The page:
Posted: Wednesday, 17-02-2010
Anyone can buy and collect art intelligently. That's right; I said anyone. No previous knowledge of the art business, experience collecting art, or degrees in art history are necessary. All you need is a love and appreciation of fine art, a desire to collect, and a willingness to learn a few simple techniques that will allow you to evaluate any work of art dating from any time period by any artist of any nationality.
Even though the following article contains specific recommendations and suggestions relating to particular works of art, keep in mind that there is no right or wrong art and there is no right or wrong way to buy or collect art. Anyone can collect whatever they feel like collecting and buy whatever art they feel like buying, wherever and whenever they feel like buying it, for whatever reason they decide to buy it, and for however much money they feel like spending on it.
Consequently, these techniques are not for everyone, but they are designed for people who like to spend their money wisely and who prefer to pay fair prices for quality art. If that happens to be you, then what you're about to read will help you to become a better collector.
Suppose you see a work of art for sale that you like-- a painting, a sculpture, a print-- it makes no difference. If you like it so much that you think you might want to own it, begin your decision-making process by asking and answering four basic questions.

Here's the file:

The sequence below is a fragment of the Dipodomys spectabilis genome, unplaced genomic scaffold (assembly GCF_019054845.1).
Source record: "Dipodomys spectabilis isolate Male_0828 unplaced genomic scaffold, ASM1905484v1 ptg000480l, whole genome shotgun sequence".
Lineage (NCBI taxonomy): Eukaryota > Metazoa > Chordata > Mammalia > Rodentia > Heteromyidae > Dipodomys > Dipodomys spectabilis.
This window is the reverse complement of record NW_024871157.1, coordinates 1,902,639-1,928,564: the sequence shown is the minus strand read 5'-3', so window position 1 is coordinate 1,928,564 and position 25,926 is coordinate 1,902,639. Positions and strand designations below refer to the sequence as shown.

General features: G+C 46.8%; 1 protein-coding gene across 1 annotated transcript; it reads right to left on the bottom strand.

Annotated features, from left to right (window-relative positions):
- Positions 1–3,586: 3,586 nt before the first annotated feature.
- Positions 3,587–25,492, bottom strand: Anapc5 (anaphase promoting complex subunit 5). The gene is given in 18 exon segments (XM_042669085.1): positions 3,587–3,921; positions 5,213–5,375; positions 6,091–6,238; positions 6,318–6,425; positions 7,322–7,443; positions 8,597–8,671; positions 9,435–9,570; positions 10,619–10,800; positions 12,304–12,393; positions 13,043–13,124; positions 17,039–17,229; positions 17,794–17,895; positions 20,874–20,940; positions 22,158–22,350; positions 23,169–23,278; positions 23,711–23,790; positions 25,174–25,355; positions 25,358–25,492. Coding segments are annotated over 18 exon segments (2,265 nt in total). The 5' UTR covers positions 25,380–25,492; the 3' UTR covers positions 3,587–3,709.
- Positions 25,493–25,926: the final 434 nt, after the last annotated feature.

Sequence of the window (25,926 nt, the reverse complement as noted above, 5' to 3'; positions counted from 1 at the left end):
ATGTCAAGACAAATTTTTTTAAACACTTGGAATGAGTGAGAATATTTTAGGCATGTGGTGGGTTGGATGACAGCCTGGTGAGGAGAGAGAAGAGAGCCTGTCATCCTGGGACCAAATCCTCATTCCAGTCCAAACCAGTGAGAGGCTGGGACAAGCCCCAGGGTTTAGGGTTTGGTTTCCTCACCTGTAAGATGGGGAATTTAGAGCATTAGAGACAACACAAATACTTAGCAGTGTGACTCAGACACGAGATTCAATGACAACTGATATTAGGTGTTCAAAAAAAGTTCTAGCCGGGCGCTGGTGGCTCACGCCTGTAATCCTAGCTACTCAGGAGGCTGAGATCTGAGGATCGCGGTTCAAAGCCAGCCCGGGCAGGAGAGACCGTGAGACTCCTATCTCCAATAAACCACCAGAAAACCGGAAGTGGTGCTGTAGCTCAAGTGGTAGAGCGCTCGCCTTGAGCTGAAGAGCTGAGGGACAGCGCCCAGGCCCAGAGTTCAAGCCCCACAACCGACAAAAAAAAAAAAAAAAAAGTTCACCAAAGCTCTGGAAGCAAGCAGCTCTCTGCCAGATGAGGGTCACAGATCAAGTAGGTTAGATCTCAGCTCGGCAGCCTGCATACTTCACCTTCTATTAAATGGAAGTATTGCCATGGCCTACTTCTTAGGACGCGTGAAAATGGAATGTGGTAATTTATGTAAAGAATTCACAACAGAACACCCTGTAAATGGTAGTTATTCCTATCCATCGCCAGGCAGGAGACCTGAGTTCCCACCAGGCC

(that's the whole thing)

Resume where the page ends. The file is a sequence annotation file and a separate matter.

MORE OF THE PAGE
(1) Who is the artist?
(2) How important is the art?
(3) What is its provenance, history, and documentation (or more simply, where has the art been and who's owned it)?
(4) Is the asking price fair?
For the answer to the first question-- "Who is the artist?"-- you rely on two basic sources of information-- spoken and written. The spoken part usually comes from the artist, dealer, or gallery who either represents or sells the art. Verbal information can also come from friends, collectors, and others who are familiar with the art or artist in question.
Written information comes in a variety of forms including gallery exhibit catalogues, artist career resumes, exhibition reviews, and art reference books like dictionaries of artists, art indexes, art or artist encyclopedias, monographs on artists, and art surveys or histories. In the great majority of cases, these publications (or photocopies of relevant artist listings contained in these publications) are available from whoever is selling the art.
In all cases, you want to both hear and read about the artist you're interested in. Do one at the expense of the other and you can easily come away with inaccurate or skewed ideas of how significant the artist really is. The types of information that you come across during the course of your readings and listenings, no matter what artist you are learning about, include facts like those listed below.
* The artist's birth date and death date (when applicable).
* Where the artist lives and works.
* Where, when and with whom the artist studied.
* Organizations the artist belongs to.
* Galleries, museums, or institutions where the artist has exhibited art either in one-person shows or in group shows with other artists.
* Awards, prizes, grants, and honors that the artist has received.
* Public, private, or corporate collectors who own the artist's art.
* Positions the artist has held (teacher, lecturer, writer, and so on)
* Publications that mention the artist such as books, catalogues, newspapers, magazines, and so on.